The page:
In my previous post I explained why I said goodbye to Zenphoto and Gallery and started explaining why I said hello to Flickr. Flickr offers a free account that has a (bandwidth) uploading limit of 100 Mb a month and a Pro account for 24.95 USD that offers unlimited uploading. I started out with a free account and uploaded some pictures. One of the blogging options from Flickr is the “Blog This” button that sends a picture to your blog once you have configured your blog settings:
Step 1: define your blog software
Step 2: define your API Endpoint (this is the location of your xmlrpc.php file on your server) and supply your WordPress username and password.
Step 3: verify and confirm your details
As you can see Flickr uses the MetaWeblog API service to communicate with your WordPress.
Flickr uses the MetaWeblog API to communicate WordPress using the XML-RPC protocol. The XML-RPC protocol is a very important protocol in blog software as it is also the basis for RSS, ping, trackback and Weblog Clients for offline blogging.
Before we are ready to use the Blog This button we need to define the layout of the image being posted on our blog:
Step 1: choose your template.
Step 2: Preview, use it or customize it.
Step 3: customize the layout. You can adjust the borders here or the text alignment and you can add additional metadata, see step 4.
Step 4: determine which metadata you would like to add or remove.
There are a few interesting things to note here:
- You cannot post images that are larger than 500 pixels wide. The average (medium) display size of a Flickr photo is 500 x 375 px which is very likely linked to the fact that designers are still optimizing webpages for 800 x 600 px displays. According to recent statistics 14% of the computers are still set to a 800 x 600 display2. So if you use a 500 pixels width picture you still have 300 pixels left for navigation elements or other elements.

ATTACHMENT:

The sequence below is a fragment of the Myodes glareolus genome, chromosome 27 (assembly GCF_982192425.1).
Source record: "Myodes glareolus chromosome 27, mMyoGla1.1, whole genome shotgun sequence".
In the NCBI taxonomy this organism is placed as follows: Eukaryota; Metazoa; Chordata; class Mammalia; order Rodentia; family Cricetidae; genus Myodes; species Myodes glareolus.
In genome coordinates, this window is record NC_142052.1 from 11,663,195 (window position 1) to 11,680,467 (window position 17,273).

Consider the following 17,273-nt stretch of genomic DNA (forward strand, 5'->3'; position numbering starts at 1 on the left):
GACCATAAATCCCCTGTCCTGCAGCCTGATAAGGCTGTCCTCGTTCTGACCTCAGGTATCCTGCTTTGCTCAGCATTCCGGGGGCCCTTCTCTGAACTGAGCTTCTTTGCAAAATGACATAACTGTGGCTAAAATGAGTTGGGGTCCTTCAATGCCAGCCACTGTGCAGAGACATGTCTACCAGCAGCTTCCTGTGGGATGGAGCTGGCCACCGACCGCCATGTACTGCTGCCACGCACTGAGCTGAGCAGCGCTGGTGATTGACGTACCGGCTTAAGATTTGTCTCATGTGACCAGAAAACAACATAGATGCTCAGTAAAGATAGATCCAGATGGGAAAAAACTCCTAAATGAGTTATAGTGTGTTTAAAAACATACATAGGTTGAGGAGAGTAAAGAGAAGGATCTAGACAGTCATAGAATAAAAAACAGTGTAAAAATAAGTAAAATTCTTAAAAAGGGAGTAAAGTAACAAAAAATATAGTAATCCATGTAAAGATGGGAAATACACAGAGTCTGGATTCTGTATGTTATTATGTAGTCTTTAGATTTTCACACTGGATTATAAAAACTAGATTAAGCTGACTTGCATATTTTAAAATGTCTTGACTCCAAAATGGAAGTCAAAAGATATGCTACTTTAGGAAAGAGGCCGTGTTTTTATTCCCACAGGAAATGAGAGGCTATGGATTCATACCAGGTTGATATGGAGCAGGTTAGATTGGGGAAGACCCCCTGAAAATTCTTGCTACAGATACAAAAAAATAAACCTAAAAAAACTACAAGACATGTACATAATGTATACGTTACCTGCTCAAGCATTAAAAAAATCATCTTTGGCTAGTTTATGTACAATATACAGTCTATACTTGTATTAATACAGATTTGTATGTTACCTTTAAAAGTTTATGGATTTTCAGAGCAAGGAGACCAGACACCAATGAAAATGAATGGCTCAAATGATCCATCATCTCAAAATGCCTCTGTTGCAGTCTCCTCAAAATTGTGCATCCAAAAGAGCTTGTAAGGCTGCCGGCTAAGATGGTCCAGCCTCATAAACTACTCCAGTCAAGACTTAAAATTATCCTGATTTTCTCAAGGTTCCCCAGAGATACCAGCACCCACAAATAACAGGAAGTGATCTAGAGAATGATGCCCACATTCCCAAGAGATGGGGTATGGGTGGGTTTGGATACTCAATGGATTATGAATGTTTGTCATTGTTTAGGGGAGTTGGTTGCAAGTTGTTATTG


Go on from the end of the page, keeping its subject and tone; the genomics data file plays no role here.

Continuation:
- A lot of blogs themes that have a fixed width layout also stick to the maximum of 800 x 600 (which is actually less because the browser sidebars take up space to). The traditional blog sidebar is around 150-180 pixels and if you add margins to leave some whitespace between your content you are left with an average blog picture that is also around 500 pixels.
- Customizing your layout is seen as something geeky and we are warned, as if we are about to do something dangerous: “Watch out! You have to be pretty geeky to add this stuff!”
Send a test post to your blog or just test the Blog This button and it should work great! We are now ready to display all the Flickr photos on our blog and our recent Flickr additions in the sidebar. Continue reading for my Flickr adventures and how to turn your WordPress blog into a Flickr photoblog.
Article Series - Making a photoblog with WordPress
- WordPress and photos 1: Uploading and file management in WordPress
- WordPress and photos 2: Goodbye to Gallery2 and ZenPhoto
- WordPress and photos 3: Configuring Flickr for your blog
- WordPress and photos 4: WordPress photoblog themes
- WordPress and photos 5: Flickr photo album plugins
- WordPress and photos 6: Posting Flickr photos in your blog
- WordPress and photos 7: RESULT – Individual photo blogged from Flickr